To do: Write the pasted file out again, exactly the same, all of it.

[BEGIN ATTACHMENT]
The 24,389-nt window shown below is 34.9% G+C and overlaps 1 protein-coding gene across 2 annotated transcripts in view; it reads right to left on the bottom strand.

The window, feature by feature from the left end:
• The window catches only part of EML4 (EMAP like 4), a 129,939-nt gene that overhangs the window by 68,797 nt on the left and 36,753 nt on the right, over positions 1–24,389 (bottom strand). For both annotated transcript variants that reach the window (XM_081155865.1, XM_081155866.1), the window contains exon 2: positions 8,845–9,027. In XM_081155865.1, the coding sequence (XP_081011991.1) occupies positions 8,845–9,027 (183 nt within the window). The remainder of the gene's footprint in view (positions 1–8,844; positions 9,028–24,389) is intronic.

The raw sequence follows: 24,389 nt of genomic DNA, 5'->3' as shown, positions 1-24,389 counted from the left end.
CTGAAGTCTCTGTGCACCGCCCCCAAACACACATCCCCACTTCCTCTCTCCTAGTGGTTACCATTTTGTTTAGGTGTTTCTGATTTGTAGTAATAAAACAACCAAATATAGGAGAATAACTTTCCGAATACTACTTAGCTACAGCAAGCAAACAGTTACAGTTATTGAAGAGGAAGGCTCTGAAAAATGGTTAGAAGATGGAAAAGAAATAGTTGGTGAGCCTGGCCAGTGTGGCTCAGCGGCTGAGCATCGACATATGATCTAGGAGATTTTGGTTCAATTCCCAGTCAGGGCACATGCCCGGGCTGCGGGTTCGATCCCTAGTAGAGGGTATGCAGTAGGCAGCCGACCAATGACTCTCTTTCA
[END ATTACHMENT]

The 24,389-nt window shown below is 34.9% G+C and overlaps 1 protein-coding gene across 2 annotated transcripts in view; it reads right to left on the bottom strand.

The window, feature by feature from the left end:
• The window catches only part of EML4 (EMAP like 4), a 129,939-nt gene that overhangs the window by 68,797 nt on the left and 36,753 nt on the right, over positions 1–24,389 (bottom strand). For both annotated transcript variants that reach the window (XM_081155865.1, XM_081155866.1), the window contains exon 2: positions 8,845–9,027. In XM_081155865.1, the coding sequence (XP_081011991.1) occupies positions 8,845–9,027 (183 nt within the window). The remainder of the gene's footprint in view (positions 1–8,844; positions 9,028–24,389) is intronic.

The raw sequence follows: 24,389 nt of genomic DNA, 5'->3' as shown, positions 1-24,389 counted from the left end.
CTGAAGTCTCTGTGCACCGCCCCCAAACACACATCCCCACTTCCTCTCTCCTAGTGGTTACCATTTTGTTTAGGTGTTTCTGATTTGTAGTAATAAAACAACCAAATATAGGAGAATAACTTTCCGAATACTACTTAGCTACAGCAAGCAAACAGTTACAGTTATTGAAGAGGAAGGCTCTGAAAAATGGTTAGAAGATGGAAAAGAAATAGTTGGTGAGCCTGGCCAGTGTGGCTCAGCGGCTGAGCATCGACATATGATCTAGGAGATTTTGGTTCAATTCCCAGTCAGGGCACATGCCCGGGCTGCGGGTTCGATCCCTAGTAGAGGGTATGCAGTAGGCAGCCGACCAATGACTCTCTTTCA